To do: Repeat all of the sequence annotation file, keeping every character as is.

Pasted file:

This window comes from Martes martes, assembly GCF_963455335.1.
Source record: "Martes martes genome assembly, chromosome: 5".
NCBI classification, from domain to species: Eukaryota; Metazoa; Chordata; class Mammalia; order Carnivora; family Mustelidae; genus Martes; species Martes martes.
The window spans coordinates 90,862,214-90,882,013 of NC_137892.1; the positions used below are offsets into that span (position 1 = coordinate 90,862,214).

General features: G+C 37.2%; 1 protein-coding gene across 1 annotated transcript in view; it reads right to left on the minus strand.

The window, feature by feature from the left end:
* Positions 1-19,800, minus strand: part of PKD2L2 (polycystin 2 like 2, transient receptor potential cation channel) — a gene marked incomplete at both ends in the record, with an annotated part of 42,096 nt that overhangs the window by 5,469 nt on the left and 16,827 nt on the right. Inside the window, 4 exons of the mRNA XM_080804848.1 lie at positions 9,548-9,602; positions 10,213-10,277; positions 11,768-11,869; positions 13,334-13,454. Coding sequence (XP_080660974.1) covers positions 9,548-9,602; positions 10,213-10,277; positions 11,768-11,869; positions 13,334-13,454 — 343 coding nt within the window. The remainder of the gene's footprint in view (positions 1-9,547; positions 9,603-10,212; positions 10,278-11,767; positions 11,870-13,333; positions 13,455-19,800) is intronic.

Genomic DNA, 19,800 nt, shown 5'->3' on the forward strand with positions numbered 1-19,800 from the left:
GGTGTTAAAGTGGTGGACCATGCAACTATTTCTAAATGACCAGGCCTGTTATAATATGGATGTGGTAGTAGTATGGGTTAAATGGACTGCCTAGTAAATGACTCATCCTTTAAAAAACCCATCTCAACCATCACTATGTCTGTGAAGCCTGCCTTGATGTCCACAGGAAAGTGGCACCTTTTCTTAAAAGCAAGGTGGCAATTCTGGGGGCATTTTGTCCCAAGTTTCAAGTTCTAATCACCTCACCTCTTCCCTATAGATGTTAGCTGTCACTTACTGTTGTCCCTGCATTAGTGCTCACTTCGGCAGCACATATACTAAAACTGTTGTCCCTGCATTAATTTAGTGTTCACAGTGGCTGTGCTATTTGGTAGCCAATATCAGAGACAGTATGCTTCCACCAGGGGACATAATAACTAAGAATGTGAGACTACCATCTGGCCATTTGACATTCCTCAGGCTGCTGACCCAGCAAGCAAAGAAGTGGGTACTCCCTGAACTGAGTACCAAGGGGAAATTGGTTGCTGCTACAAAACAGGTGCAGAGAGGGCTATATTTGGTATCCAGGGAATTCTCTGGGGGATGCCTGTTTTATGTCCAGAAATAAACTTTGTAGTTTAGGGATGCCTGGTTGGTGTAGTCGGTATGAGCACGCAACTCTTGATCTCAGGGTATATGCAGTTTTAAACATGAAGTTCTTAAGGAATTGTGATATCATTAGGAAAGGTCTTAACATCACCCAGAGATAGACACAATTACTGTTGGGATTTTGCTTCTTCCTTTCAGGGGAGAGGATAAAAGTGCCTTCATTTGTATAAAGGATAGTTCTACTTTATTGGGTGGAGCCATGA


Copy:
This window comes from Martes martes, assembly GCF_963455335.1.
Source record: "Martes martes genome assembly, chromosome: 5".
NCBI classification, from domain to species: Eukaryota; Metazoa; Chordata; class Mammalia; order Carnivora; family Mustelidae; genus Martes; species Martes martes.
The window spans coordinates 90,862,214-90,882,013 of NC_137892.1; the positions used below are offsets into that span (position 1 = coordinate 90,862,214).

General features: G+C 37.2%; 1 protein-coding gene across 1 annotated transcript in view; it reads right to left on the minus strand.

The window, feature by feature from the left end:
* Positions 1-19,800, minus strand: part of PKD2L2 (polycystin 2 like 2, transient receptor potential cation channel) — a gene marked incomplete at both ends in the record, with an annotated part of 42,096 nt that overhangs the window by 5,469 nt on the left and 16,827 nt on the right. Inside the window, 4 exons of the mRNA XM_080804848.1 lie at positions 9,548-9,602; positions 10,213-10,277; positions 11,768-11,869; positions 13,334-13,454. Coding sequence (XP_080660974.1) covers positions 9,548-9,602; positions 10,213-10,277; positions 11,768-11,869; positions 13,334-13,454 — 343 coding nt within the window. The remainder of the gene's footprint in view (positions 1-9,547; positions 9,603-10,212; positions 10,278-11,767; positions 11,870-13,333; positions 13,455-19,800) is intronic.

Genomic DNA, 19,800 nt, shown 5'->3' on the forward strand with positions numbered 1-19,800 from the left:
GGTGTTAAAGTGGTGGACCATGCAACTATTTCTAAATGACCAGGCCTGTTATAATATGGATGTGGTAGTAGTATGGGTTAAATGGACTGCCTAGTAAATGACTCATCCTTTAAAAAACCCATCTCAACCATCACTATGTCTGTGAAGCCTGCCTTGATGTCCACAGGAAAGTGGCACCTTTTCTTAAAAGCAAGGTGGCAATTCTGGGGGCATTTTGTCCCAAGTTTCAAGTTCTAATCACCTCACCTCTTCCCTATAGATGTTAGCTGTCACTTACTGTTGTCCCTGCATTAGTGCTCACTTCGGCAGCACATATACTAAAACTGTTGTCCCTGCATTAATTTAGTGTTCACAGTGGCTGTGCTATTTGGTAGCCAATATCAGAGACAGTATGCTTCCACCAGGGGACATAATAACTAAGAATGTGAGACTACCATCTGGCCATTTGACATTCCTCAGGCTGCTGACCCAGCAAGCAAAGAAGTGGGTACTCCCTGAACTGAGTACCAAGGGGAAATTGGTTGCTGCTACAAAACAGGTGCAGAGAGGGCTATATTTGGTATCCAGGGAATTCTCTGGGGGATGCCTGTTTTATGTCCAGAAATAAACTTTGTAGTTTAGGGATGCCTGGTTGGTGTAGTCGGTATGAGCACGCAACTCTTGATCTCAGGGTATATGCAGTTTTAAACATGAAGTTCTTAAGGAATTGTGATATCATTAGGAAAGGTCTTAACATCACCCAGAGATAGACACAATTACTGTTGGGATTTTGCTTCTTCCTTTCAGGGGAGAGGATAAAAGTGCCTTCATTTGTATAAAGGATAGTTCTACTTTATTGGGTGGAGCCATGA